Attorney Tristan Pelayes said his office has been retained by six current or one-time city employees, including Cisneros, Cervantes, Aboud, Smith and Payne, with regard to Valdivia’s treatment of them. The evidence mounting against the mayor is overwhelming, Pelayes said.
“Over the last few weeks, over a dozen additional individuals have come forward as both witnesses and victims,” Pelayes said. “This includes elected officials, community members, campaign workers, and both current and former employees. Through this, a distinct pattern has become evident, a predatory pattern by Mayor John Valdivia of seeking out young women, people who are vulnerable, experiencing hardships, or just starting their careers in government. This pattern consists of sexually inappropriate behavior, manipulation through bullying and verbal abuse, and quid pro quos by promising promotions and career advancement opportunities. His abuse extends beyond just young females. He mistreated his male staff members as well. One of the most disheartening things that have come about in this case is the lack of action and cooperation by the city. We have proof through written documents as well as victim and witness statements that the city council, [the] human resources [department], and several others in the administrative office both knew of and witnessed the mayor’s behavior, yet they failed to protect these victims. The only ‘action’ – if you’d call it that – ever taken was letters warning him about his hostile behavior and the inappropriateness of him having Mirna Cisneros accompany him on trips. No formal investigation ever took place until my clients retained legal counsel and went public.”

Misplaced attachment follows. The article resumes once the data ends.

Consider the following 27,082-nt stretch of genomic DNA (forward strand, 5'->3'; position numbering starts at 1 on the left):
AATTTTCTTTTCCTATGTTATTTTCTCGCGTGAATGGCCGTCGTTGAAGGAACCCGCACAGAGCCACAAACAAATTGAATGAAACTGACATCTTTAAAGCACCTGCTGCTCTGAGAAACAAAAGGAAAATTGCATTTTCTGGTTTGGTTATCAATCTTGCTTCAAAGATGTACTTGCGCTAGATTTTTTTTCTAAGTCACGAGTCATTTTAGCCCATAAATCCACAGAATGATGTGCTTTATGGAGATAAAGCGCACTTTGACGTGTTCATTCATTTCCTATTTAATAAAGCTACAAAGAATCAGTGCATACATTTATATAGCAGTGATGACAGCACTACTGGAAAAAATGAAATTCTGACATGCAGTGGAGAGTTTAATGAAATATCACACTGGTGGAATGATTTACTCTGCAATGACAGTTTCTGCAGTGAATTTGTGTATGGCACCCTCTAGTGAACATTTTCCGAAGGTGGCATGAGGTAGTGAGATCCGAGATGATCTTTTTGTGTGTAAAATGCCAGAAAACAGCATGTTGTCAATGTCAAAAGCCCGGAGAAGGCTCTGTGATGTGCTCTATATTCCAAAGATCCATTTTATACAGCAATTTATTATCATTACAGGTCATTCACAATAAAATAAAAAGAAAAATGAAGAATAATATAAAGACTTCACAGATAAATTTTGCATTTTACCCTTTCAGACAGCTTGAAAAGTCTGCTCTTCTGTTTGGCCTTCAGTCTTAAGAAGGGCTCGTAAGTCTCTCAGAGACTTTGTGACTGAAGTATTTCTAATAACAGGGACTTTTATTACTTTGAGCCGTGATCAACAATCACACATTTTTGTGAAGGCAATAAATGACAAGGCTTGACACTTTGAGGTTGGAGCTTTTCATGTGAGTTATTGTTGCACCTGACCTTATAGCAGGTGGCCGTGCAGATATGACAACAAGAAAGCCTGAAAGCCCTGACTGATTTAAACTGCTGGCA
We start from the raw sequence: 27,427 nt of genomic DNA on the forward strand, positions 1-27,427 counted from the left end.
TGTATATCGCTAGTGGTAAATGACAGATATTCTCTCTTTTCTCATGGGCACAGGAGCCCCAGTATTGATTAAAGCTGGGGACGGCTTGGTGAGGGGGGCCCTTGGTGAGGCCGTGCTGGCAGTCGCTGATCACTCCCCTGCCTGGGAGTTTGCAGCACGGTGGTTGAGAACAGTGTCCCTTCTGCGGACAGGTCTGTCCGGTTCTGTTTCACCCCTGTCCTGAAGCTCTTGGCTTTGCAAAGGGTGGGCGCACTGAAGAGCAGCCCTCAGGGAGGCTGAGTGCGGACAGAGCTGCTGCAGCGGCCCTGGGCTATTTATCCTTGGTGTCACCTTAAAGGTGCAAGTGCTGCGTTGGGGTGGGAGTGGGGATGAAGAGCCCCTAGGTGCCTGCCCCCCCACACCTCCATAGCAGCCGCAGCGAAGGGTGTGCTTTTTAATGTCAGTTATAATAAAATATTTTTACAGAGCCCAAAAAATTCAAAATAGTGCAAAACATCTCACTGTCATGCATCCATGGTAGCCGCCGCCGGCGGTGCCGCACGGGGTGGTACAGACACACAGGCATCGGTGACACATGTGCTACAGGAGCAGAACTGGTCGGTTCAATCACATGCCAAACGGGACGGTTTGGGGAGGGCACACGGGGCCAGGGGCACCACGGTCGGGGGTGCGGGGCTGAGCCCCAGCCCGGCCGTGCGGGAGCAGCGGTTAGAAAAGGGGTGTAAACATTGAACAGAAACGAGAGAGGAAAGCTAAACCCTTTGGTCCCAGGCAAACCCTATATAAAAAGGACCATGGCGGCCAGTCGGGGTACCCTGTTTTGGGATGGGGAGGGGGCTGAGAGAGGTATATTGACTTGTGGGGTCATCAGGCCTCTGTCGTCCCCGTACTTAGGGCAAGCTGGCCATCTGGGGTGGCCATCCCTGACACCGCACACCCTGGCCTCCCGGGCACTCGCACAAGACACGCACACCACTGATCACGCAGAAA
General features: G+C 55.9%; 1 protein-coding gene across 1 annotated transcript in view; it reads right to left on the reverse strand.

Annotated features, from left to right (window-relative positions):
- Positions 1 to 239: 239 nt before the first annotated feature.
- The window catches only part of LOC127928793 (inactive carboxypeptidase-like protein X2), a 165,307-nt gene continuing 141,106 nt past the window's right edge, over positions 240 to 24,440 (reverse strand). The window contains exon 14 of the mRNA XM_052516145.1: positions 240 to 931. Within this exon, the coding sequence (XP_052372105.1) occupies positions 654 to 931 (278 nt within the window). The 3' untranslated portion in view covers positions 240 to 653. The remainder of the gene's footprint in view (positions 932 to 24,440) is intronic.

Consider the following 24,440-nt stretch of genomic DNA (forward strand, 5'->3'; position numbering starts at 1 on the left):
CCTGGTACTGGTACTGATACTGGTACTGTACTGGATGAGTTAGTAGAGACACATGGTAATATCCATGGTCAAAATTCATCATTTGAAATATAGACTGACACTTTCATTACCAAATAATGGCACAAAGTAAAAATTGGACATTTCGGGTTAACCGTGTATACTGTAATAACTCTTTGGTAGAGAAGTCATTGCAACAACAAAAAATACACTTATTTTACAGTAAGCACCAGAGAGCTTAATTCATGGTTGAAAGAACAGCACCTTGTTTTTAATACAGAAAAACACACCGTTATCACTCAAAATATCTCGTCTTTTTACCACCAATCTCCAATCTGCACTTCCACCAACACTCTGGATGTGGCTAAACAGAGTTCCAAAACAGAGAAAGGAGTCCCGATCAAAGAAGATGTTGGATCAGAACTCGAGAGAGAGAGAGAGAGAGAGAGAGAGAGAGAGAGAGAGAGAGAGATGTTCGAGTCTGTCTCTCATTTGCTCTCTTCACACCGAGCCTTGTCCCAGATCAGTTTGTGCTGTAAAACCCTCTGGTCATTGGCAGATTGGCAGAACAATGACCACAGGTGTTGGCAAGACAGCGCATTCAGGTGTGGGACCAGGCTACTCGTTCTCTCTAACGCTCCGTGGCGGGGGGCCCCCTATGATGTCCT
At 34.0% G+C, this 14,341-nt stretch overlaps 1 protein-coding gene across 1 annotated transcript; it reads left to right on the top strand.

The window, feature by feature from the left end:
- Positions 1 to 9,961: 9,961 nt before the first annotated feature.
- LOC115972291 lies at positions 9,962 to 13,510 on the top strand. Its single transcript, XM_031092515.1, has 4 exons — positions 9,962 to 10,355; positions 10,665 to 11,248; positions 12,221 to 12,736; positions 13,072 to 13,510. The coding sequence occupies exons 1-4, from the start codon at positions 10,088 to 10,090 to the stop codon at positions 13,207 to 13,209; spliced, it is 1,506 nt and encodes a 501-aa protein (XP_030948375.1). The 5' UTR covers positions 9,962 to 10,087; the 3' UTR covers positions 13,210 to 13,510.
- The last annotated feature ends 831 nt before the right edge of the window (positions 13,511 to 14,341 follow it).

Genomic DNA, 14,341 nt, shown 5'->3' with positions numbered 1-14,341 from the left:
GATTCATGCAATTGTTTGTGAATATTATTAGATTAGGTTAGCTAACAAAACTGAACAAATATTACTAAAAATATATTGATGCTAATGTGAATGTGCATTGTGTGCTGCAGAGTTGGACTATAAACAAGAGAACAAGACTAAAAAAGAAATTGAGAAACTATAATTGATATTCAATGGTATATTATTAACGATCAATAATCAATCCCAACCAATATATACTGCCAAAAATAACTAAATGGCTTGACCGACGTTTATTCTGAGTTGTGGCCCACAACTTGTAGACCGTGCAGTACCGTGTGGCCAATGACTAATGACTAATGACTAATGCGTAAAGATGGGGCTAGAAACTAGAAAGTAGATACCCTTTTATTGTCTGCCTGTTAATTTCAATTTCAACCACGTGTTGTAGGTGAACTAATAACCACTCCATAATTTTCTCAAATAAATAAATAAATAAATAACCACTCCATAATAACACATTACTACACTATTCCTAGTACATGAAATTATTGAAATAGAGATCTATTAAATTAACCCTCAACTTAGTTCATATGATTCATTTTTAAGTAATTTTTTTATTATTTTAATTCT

Pelayes said he and his firm had importuned the city to “hire an independent investigator and ensure a fair and impartial investigation.” The city instead has selected its own investigator, he said, and is pursuing what he implied is a whitewash.
Pelayes added, “We have received additional information regarding his illegal campaign activities and quid pro quos with businesses and developers who contributed to his campaign. Due to the nature of those allegations, we are cooperating with law enforcement to investigate.”
As Pelayes was conducting the press conference, which was attended by multiple media outlets including print journalists and no fewer than three Los Angeles area television film crews, a crowd of more than a dozen Valdivia supporters chanted, “Hell, no! The man won’t go,” a pointed response to recent statements emanating from multiple corners in the community calling upon the mayor to resign.
In her remarks to the crowd, Jackie Aboud said, “I worked for the City of San Bernardino as a field rep for the mayor for 10 months. While working for the mayor, I was subjected to verbal and mental abuse, which included screaming, being threatened with termination, belittling in front of others and constant bullying. He took joy in mistreating others, even talked about how much he loved firing people, and would call other employees names in front of me – making fun of them, based on their age, race, and even veteran status. He told me I needed to spend time with him after hours and invest in a friendship with him if I wanted to reach my career goals. He also told me that my job was not to serve the community but to serve him and meet his personal needs.”